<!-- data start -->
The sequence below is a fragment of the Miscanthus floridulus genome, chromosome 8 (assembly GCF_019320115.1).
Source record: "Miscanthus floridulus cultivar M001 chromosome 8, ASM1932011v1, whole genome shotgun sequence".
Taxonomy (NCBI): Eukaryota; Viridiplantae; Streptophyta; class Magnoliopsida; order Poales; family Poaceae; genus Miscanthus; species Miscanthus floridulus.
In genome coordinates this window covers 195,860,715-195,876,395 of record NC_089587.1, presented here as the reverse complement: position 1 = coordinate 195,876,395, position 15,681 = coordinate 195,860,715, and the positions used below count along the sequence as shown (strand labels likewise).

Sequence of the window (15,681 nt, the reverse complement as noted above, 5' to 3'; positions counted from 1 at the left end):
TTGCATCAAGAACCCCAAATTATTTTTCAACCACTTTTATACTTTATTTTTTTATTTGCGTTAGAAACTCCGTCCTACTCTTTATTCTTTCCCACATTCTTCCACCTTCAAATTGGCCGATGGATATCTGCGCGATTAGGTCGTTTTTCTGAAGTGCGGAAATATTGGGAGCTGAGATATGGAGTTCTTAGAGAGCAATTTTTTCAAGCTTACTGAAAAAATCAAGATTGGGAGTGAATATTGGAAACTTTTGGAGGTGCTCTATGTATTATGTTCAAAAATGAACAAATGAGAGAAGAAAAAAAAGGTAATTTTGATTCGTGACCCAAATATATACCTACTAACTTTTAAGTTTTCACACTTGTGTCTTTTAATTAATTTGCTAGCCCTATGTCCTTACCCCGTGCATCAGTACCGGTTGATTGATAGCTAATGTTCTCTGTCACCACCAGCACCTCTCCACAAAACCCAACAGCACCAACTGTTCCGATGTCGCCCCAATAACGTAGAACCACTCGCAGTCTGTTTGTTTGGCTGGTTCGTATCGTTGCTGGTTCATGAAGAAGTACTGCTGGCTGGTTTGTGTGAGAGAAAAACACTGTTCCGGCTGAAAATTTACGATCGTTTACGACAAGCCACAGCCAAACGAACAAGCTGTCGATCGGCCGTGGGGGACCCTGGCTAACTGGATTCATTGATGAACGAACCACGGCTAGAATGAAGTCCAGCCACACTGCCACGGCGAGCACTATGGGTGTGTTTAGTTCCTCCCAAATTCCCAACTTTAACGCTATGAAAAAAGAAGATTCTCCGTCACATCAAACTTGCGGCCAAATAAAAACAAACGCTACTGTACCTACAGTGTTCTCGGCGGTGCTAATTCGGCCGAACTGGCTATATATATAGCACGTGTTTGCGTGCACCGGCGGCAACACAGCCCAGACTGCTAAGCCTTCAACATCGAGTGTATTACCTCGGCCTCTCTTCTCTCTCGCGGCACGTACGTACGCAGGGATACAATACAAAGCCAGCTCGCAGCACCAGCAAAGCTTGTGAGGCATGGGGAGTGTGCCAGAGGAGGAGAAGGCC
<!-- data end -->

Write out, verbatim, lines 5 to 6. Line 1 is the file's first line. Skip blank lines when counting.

Sequence of the window (15,681 nt, the reverse complement as noted above, 5' to 3'; positions counted from 1 at the left end):
TTGCATCAAGAACCCCAAATTATTTTTCAACCACTTTTATACTTTATTTTTTTATTTGCGTTAGAAACTCCGTCCTACTCTTTATTCTTTCCCACATTCTTCCACCTTCAAATTGGCCGATGGATATCTGCGCGATTAGGTCGTTTTTCTGAAGTGCGGAAATATTGGGAGCTGAGATATGGAGTTCTTAGAGAGCAATTTTTTCAAGCTTACTGAAAAAATCAAGATTGGGAGTGAATATTGGAAACTTTTGGAGGTGCTCTATGTATTATGTTCAAAAATGAACAAATGAGAGAAGAAAAAAAAGGTAATTTTGATTCGTGACCCAAATATATACCTACTAACTTTTAAGTTTTCACACTTGTGTCTTTTAATTAATTTGCTAGCCCTATGTCCTTACCCCGTGCATCAGTACCGGTTGATTGATAGCTAATGTTCTCTGTCACCACCAGCACCTCTCCACAAAACCCAACAGCACCAACTGTTCCGATGTCGCCCCAATAACGTAGAACCACTCGCAGTCTGTTTGTTTGGCTGGTTCGTATCGTTGCTGGTTCATGAAGAAGTACTGCTGGCTGGTTTGTGTGAGAGAAAAACACTGTTCCGGCTGAAAATTTACGATCGTTTACGACAAGCCACAGCCAAACGAACAAGCTGTCGATCGGCCGTGGGGGACCCTGGCTAACTGGATTCATTGATGAACGAACCACGGCTAGAATGAAGTCCAGCCACACTGCCACGGCGAGCACTATGGGTGTGTTTAGTTCCTCCCAAATTCCCAACTTTAACGCTATGAAAAAAGAAGATTCTCCGTCACATCAAACTTGCGGCCAAATAAAAACAAACGCTACTGTACCTACAGTGTTCTCGGCGGTGCTAATTCGGCCGAACTGGCTATATATATAGCACGTGTTTGCGTGCACCGGCGGCAACACAGCCCAGACTGCTAAGCCTTCAACATCGAGTGTATTACCTCGGCCTCTCTTCTCTCTCGCGGCACGTACGTACGCAGGGATACAATACAAAGCCAGCTCGCAGCACCAGCAAAGCTTGTGAGGCATGGGGAGTGTGCCAGAGGAGGAGAAGGCC